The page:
Sportcast, a subsidiary of DFL (Deutsche Fußball Liga), which oversees the largest digital football archive in the world, manages the entire value chain from stadium to the world with the Dalet Galaxy Media Asset Management (MAM) and Orchestration platform. Sportcast has built a Media Portal on top of their Dalet system to connect and monetize all of the Bundesliga assets, leveraging the latest Dalet Orchestration technology to automate media processes and deliver more efficiently their partners.
With a grueling production schedule of 617 games each year, Sportcast is piloting AI-based indexing to optimize logging workflows and further enrich the massive amount of incoming content.
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In addition to the Sportcast case study, there were other very interesting use cases presented at the conference, including the development of Visual Searches at the RAI, Ontology detection at RTVE, and facial/organization detection at RTS. The BBC demonstrated a new system that discovers content based on historical, cultural and other topical references linked to that particular day and publishes it to social media. They demonstrated how the system retrieved a funny clip from the 1950s for International Egg day. The asset would have never been found with a conventional search. The BBC’s AI system found it and within minutes automatically published it to Twitter. At the FIAT-IFTA World Conference, just a few months after they posted the Egg video, it had received 15 million views, further demonstrating how you can give life to old content.
With AI giving us so much data about an asset - thousands of tags for less than a minute of video for instance - a concern was brought up at the conference: would it become too difficult to choose content that is actually relevant?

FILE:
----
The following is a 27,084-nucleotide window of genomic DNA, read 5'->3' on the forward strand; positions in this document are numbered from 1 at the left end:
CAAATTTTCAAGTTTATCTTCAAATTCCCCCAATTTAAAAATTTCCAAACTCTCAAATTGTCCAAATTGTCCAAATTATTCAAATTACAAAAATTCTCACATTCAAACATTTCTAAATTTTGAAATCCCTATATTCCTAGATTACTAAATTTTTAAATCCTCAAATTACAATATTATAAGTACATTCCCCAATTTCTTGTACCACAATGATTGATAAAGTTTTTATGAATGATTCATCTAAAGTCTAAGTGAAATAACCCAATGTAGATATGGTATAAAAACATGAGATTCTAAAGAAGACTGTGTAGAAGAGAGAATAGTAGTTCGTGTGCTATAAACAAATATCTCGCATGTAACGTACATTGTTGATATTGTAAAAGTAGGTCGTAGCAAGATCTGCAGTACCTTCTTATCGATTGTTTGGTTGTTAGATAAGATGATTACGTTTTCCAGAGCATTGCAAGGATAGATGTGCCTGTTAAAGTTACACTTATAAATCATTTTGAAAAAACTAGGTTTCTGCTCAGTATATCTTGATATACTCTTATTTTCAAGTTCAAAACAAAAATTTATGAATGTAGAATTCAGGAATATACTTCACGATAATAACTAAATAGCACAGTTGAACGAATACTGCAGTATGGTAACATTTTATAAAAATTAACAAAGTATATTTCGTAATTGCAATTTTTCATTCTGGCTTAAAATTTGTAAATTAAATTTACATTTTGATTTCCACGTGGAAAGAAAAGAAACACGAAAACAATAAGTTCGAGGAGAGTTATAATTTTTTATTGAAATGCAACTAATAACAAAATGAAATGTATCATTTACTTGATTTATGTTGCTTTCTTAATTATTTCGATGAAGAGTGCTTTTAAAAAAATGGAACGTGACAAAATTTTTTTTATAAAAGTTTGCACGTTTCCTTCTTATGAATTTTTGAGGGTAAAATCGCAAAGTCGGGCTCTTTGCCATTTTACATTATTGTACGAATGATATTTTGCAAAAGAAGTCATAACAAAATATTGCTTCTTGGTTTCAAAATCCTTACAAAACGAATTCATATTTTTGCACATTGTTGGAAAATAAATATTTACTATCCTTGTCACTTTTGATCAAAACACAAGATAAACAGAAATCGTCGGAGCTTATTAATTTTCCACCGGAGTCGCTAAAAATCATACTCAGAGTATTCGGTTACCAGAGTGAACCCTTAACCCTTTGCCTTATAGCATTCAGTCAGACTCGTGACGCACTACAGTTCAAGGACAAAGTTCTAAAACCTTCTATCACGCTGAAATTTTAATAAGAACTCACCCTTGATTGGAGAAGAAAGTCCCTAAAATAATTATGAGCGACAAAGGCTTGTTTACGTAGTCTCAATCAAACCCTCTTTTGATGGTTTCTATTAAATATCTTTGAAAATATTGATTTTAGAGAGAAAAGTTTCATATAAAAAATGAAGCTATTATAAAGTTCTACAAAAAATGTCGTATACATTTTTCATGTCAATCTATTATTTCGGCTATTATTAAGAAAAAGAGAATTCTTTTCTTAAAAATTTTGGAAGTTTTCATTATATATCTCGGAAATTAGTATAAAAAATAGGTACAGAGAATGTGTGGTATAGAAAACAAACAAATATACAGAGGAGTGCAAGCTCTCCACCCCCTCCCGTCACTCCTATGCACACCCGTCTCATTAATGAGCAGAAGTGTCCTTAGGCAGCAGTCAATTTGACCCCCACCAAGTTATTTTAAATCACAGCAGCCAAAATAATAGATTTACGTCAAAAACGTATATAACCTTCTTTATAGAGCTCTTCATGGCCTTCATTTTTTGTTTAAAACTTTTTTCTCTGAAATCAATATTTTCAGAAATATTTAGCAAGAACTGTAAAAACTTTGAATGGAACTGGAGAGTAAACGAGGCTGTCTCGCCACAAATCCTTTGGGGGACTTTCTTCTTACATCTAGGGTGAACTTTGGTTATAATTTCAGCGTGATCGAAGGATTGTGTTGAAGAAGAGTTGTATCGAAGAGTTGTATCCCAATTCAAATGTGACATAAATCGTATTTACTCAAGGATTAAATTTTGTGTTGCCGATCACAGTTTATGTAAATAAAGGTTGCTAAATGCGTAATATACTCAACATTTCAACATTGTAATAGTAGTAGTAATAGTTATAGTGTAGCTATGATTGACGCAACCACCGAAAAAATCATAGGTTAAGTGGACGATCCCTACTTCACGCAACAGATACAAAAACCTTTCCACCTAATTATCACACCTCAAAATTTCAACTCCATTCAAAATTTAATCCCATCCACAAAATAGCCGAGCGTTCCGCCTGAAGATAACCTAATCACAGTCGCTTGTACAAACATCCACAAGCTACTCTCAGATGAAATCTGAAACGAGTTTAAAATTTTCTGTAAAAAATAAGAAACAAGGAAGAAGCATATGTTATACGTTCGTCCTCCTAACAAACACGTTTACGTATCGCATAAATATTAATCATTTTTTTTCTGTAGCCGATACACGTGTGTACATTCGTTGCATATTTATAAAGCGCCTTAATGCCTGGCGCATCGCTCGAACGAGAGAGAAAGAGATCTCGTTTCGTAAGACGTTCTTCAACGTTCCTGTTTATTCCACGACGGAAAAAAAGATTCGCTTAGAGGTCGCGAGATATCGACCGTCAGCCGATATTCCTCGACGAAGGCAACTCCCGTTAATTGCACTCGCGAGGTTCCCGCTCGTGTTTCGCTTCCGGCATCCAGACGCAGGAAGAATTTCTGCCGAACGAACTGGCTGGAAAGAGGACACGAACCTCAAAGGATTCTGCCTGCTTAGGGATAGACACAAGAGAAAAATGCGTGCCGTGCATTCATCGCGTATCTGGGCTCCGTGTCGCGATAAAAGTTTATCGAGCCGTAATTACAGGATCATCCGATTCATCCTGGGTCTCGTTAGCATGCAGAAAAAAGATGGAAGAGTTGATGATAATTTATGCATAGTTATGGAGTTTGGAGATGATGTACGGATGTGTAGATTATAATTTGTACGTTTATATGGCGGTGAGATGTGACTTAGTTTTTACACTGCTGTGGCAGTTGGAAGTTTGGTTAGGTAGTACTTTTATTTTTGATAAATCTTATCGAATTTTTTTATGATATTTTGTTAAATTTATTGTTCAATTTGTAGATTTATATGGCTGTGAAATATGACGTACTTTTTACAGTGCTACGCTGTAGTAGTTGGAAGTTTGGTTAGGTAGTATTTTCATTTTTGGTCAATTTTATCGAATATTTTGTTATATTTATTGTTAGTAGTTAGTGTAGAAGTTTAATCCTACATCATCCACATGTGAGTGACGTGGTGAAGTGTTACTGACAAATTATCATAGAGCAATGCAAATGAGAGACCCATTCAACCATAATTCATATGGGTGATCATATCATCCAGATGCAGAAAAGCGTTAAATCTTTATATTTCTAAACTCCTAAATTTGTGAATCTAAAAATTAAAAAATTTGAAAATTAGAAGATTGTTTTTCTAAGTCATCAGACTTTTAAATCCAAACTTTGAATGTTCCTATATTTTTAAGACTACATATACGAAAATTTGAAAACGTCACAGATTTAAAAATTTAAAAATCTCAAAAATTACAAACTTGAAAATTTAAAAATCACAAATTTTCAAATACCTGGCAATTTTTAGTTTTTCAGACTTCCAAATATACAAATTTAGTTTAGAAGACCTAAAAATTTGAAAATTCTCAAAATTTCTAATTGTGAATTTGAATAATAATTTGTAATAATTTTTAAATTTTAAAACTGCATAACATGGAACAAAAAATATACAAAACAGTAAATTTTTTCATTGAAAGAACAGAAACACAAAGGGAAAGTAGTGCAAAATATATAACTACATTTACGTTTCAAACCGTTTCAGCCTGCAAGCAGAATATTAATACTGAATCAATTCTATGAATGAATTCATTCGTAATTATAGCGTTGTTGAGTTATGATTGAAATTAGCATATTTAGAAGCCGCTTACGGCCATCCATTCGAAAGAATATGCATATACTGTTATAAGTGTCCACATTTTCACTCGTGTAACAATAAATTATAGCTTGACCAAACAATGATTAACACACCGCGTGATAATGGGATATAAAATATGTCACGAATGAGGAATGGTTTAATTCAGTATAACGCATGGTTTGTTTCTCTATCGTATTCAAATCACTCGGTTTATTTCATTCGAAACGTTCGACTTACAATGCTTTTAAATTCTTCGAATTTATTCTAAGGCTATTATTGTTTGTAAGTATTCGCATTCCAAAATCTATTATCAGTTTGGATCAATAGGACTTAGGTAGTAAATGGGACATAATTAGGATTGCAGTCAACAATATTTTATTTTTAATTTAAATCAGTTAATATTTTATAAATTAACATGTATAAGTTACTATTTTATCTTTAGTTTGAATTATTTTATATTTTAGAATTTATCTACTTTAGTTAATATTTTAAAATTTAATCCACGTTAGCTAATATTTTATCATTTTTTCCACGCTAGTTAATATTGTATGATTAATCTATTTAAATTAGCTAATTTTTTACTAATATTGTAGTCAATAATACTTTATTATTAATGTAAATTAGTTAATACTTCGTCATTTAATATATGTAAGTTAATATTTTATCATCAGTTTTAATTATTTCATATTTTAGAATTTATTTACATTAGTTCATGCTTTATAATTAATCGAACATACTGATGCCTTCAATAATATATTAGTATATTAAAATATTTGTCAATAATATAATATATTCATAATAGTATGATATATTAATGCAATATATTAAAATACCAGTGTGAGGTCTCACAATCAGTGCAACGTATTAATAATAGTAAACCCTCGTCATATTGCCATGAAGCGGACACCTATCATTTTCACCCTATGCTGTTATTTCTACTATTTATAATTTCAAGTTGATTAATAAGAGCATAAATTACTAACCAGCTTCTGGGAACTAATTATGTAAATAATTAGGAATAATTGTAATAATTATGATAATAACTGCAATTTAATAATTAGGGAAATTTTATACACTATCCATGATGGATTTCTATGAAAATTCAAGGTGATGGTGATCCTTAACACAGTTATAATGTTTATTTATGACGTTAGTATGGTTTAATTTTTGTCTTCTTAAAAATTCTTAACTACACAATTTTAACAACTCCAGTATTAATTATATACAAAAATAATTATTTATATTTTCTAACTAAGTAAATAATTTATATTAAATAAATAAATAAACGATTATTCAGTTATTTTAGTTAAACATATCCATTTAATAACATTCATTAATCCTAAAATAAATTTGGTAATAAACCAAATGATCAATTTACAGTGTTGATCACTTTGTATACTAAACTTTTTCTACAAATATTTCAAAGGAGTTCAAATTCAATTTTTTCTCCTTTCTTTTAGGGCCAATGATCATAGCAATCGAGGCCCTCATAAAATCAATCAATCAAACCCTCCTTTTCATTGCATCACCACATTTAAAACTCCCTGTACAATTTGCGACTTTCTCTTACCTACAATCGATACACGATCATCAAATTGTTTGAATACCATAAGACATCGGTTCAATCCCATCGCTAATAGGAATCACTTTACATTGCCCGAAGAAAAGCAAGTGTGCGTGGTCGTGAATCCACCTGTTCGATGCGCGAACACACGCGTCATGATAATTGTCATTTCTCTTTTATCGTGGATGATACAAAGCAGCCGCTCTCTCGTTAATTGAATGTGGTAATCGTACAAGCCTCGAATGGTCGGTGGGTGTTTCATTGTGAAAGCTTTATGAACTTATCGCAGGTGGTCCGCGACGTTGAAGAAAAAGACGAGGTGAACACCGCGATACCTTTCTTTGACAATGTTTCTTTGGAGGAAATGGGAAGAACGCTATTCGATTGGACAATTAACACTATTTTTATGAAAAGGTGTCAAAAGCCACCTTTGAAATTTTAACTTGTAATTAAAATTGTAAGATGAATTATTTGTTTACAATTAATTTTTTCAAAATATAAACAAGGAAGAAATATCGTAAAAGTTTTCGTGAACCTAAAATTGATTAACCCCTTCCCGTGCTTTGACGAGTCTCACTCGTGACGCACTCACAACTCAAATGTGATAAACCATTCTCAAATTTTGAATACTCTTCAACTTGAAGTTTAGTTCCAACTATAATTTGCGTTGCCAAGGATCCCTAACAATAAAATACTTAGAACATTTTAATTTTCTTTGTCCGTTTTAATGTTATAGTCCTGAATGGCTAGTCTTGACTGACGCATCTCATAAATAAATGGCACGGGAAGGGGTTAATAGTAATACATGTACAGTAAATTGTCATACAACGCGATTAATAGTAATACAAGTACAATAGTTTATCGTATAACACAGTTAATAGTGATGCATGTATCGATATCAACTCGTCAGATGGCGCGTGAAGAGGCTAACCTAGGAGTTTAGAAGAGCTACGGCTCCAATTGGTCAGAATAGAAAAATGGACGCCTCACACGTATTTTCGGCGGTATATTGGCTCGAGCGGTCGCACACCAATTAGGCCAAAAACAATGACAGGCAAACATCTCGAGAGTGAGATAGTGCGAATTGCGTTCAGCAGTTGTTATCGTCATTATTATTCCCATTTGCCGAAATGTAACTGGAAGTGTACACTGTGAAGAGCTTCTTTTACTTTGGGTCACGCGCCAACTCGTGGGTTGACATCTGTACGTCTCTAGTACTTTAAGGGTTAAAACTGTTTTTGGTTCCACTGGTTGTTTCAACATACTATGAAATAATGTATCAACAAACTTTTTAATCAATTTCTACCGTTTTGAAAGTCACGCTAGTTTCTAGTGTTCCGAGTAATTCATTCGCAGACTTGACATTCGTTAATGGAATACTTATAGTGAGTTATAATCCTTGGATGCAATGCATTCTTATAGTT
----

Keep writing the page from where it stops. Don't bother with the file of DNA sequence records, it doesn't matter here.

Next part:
The short answer, with the development of new tools utilizing faceted search capabilities, content discovery, workflow orchestration and auto-creation of content, the user decides what is important, giving viewers so many possible angles to the same story.
Held at the Scuola Grande San Giovanni, the FIAT-IFTA Gala Awards Ceremony recognized a number of Dalet customers including Danish Radio, SBS and RAI. Our congratulations to them and their teams on the accolades, and sincere gratitude for contributing to the discussions and innovation in the area of archives!
We also would like to thank FIAT-IFTA and the RAI for organizing such an amazing event and look forward to next year's conference in Croatia.
If you would like to learn more about our intiatives in building next-gen archiving workflows, please visit our dedicated solution webpage.
You can also check out Dalet Media Cortex and apply for a free trial here.
This Blog article was written by Jonathan Coutts-Zawadzki, Product Marketing Manager at Dalet